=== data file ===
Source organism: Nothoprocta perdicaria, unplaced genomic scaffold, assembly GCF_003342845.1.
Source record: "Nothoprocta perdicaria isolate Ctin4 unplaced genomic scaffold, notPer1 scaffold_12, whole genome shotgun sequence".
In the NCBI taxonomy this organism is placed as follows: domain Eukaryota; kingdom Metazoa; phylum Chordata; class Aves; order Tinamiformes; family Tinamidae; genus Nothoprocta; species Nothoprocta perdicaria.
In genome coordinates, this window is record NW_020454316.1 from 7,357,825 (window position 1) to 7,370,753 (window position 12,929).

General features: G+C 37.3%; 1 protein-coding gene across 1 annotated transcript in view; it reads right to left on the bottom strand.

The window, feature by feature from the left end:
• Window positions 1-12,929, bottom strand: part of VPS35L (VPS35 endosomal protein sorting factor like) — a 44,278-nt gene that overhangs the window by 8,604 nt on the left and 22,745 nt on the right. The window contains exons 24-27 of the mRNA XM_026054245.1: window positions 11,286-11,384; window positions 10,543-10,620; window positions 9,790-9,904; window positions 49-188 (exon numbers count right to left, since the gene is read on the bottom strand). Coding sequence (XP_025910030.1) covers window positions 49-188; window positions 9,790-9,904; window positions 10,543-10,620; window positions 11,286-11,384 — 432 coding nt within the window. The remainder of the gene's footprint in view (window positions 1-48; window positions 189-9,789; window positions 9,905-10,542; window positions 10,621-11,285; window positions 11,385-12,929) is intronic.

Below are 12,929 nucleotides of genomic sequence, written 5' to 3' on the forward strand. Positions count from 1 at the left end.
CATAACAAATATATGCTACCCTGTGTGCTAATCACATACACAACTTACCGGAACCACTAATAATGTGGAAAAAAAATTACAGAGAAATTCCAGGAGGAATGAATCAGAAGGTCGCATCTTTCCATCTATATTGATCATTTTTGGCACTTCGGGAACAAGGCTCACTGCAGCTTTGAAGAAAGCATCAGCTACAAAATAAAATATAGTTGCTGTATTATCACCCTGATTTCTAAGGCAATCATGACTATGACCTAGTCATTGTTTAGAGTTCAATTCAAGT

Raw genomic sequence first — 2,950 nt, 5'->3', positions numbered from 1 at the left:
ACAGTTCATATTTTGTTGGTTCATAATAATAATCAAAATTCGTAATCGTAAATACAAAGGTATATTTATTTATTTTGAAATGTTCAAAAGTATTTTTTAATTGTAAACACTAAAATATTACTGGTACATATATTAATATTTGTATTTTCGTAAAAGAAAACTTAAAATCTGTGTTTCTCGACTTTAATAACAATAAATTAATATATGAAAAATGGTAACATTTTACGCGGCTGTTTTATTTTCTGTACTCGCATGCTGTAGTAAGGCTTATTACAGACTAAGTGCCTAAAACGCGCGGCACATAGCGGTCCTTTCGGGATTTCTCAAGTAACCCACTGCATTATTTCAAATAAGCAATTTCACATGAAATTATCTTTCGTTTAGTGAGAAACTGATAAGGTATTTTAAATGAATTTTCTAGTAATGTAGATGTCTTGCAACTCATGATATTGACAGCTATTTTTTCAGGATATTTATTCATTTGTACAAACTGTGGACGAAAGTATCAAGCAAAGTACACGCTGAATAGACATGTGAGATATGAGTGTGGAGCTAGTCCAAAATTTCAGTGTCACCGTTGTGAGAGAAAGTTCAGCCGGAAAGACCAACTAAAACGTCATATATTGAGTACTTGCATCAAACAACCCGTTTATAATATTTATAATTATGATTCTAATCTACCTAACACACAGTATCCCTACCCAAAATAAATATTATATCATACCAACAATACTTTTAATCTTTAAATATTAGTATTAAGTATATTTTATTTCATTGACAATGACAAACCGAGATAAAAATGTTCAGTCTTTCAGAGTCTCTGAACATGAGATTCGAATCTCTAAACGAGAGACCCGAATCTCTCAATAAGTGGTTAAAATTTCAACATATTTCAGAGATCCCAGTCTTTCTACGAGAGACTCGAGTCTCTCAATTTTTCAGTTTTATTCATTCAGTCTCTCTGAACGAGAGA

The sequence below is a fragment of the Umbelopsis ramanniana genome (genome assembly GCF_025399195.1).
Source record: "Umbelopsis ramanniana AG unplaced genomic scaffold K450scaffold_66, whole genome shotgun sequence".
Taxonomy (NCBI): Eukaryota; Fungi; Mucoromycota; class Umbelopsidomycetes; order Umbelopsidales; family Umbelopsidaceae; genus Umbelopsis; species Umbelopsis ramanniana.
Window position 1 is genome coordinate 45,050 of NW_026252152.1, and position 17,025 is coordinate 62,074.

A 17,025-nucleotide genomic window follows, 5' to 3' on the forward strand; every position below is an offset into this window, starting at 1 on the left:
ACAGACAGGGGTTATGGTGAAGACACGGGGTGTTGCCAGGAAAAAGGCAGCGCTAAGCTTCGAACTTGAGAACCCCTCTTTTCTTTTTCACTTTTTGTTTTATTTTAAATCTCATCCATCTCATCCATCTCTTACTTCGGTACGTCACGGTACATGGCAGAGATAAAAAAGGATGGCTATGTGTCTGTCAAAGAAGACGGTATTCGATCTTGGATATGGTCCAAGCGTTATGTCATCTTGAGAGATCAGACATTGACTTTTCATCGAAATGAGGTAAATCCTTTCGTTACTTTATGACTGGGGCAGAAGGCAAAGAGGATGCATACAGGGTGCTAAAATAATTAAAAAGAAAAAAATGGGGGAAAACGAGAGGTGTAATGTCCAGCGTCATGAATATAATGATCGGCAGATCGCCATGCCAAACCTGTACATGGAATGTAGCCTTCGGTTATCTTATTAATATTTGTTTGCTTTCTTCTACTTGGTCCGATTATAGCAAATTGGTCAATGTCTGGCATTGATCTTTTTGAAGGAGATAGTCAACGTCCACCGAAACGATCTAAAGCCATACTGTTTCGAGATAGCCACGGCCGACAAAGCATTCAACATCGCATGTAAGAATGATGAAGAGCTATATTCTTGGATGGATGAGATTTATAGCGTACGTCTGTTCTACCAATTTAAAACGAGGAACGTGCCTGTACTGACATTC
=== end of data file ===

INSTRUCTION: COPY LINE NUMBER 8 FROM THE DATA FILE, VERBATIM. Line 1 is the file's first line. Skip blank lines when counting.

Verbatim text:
Below are 12,929 nucleotides of genomic sequence, written 5' to 3' on the forward strand. Positions count from 1 at the left end.